“The Indiana Jones Masterclass” continues at Catching Up On Cinema with Kyle and Trevor’s review of Indiana Jones and the Last Crusade (1989)!
Serving as the concluding chapter of the initial trilogy of Indiana Jones films, the Last Crusade once again reunites director Steven Spielberg, producer George Lucas, composer John Williams, and star Harrison Ford, for what is often regarded as the finest entry in the entire franchise.
More character and dialogue driven than previous films in the series, the movie has a brighter audio-visual texture to it that results in a more lighthearted and outright fun adventure than it’s grimmer and more violent predecessor, the Temple of Doom (1984).
In addition to Harrison Ford’s enthusiastic and subtly comic third at bat as Indy, the film also costars the legendary Sean Connery, playing against type as the bookish Henry Jones Sr., and also features the return of Denholm Elliott as Marcus Brody, and John Rhys-Davies as Sallah.
Intentionally structured to mirror many of the story and action beats of Raiders of the Lost Ark (1981), the film brings back the gleefully punchable Nazis of the first film, and subs snake pits for rat infested tombs, and protracted truck chases for equally protracted tankchases, though at no point does it feel like anything less than a worthy sequel to the nigh untouchable standards set by that film.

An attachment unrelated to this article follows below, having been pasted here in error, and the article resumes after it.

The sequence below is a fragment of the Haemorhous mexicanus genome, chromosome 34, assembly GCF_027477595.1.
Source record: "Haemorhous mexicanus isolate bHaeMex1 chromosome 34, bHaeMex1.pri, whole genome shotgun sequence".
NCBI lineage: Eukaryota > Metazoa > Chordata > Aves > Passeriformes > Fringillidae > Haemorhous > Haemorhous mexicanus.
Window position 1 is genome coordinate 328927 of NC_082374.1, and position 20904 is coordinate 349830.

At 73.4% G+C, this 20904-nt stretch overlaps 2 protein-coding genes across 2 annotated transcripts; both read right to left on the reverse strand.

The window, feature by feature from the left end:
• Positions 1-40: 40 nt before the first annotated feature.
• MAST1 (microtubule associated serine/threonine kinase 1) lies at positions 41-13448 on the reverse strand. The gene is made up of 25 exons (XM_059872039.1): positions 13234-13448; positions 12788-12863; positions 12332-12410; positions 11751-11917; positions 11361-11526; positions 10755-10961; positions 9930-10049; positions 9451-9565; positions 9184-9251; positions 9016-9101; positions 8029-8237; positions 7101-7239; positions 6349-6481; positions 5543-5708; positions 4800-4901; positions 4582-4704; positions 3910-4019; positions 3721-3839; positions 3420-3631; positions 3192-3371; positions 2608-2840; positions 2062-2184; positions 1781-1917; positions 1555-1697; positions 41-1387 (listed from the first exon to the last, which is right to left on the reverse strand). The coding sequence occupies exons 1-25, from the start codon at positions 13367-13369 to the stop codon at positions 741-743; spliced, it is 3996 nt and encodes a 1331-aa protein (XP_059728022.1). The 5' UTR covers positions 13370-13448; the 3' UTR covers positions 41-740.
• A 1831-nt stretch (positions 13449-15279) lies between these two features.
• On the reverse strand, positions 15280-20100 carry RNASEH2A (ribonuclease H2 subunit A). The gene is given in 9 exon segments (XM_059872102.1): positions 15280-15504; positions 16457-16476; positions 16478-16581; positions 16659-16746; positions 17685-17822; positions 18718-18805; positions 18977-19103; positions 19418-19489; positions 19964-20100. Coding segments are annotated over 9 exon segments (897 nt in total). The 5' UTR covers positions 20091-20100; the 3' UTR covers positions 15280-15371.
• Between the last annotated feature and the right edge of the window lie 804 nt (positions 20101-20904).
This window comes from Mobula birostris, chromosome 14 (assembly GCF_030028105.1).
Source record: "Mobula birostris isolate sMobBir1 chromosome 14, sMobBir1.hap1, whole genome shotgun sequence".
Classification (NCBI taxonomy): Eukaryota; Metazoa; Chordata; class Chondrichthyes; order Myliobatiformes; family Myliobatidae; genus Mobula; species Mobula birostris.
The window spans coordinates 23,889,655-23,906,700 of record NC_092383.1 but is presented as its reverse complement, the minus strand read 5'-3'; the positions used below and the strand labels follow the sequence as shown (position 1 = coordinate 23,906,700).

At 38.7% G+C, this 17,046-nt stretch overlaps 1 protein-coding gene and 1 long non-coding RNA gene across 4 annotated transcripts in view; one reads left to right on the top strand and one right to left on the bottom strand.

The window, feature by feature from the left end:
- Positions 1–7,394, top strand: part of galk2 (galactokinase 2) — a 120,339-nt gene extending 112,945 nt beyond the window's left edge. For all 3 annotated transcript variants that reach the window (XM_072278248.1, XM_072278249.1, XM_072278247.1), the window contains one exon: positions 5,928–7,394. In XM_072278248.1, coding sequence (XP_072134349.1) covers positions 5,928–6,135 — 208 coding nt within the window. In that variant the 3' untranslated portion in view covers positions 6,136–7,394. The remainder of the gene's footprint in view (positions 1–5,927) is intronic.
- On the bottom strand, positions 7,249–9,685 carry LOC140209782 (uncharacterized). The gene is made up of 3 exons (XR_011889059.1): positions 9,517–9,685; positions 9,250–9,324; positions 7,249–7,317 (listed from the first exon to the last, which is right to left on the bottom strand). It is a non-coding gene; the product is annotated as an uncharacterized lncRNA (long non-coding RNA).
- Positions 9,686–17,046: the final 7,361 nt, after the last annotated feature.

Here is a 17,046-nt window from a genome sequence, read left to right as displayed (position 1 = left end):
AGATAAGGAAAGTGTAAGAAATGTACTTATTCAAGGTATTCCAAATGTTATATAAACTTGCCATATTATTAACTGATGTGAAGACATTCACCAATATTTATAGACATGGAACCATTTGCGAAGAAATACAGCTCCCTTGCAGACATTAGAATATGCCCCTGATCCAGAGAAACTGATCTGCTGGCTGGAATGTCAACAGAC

Probably the warmest and most eminently watchable of all the Indiana Jones films, the Last Crusade stands as one of the finest 3rdentries in all of film history.
A fitting review subject for Catching Up On Cinema’s 3rd year anniversary celebration.
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